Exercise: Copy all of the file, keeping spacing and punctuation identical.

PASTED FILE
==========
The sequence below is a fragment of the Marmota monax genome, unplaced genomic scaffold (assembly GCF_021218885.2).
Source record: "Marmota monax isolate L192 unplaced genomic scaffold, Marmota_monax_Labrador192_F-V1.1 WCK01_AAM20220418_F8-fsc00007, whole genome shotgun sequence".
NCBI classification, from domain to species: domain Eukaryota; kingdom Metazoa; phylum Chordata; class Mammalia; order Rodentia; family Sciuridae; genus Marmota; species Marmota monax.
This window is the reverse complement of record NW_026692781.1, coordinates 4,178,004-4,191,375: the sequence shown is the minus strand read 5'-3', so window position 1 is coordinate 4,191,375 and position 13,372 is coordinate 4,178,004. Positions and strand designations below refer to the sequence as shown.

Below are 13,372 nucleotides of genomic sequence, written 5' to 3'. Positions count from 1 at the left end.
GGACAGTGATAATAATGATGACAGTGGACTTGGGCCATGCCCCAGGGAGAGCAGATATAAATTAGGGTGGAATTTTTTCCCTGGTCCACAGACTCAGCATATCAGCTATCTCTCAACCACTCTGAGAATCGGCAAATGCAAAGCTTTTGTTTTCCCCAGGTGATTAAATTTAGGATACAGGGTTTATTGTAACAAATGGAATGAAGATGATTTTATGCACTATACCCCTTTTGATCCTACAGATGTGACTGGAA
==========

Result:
The sequence below is a fragment of the Marmota monax genome, unplaced genomic scaffold (assembly GCF_021218885.2).
Source record: "Marmota monax isolate L192 unplaced genomic scaffold, Marmota_monax_Labrador192_F-V1.1 WCK01_AAM20220418_F8-fsc00007, whole genome shotgun sequence".
NCBI classification, from domain to species: domain Eukaryota; kingdom Metazoa; phylum Chordata; class Mammalia; order Rodentia; family Sciuridae; genus Marmota; species Marmota monax.
This window is the reverse complement of record NW_026692781.1, coordinates 4,178,004-4,191,375: the sequence shown is the minus strand read 5'-3', so window position 1 is coordinate 4,191,375 and position 13,372 is coordinate 4,178,004. Positions and strand designations below refer to the sequence as shown.

Below are 13,372 nucleotides of genomic sequence, written 5' to 3'. Positions count from 1 at the left end.
GGACAGTGATAATAATGATGACAGTGGACTTGGGCCATGCCCCAGGGAGAGCAGATATAAATTAGGGTGGAATTTTTTCCCTGGTCCACAGACTCAGCATATCAGCTATCTCTCAACCACTCTGAGAATCGGCAAATGCAAAGCTTTTGTTTTCCCCAGGTGATTAAATTTAGGATACAGGGTTTATTGTAACAAATGGAATGAAGATGATTTTATGCACTATACCCCTTTTGATCCTACAGATGTGACTGGAA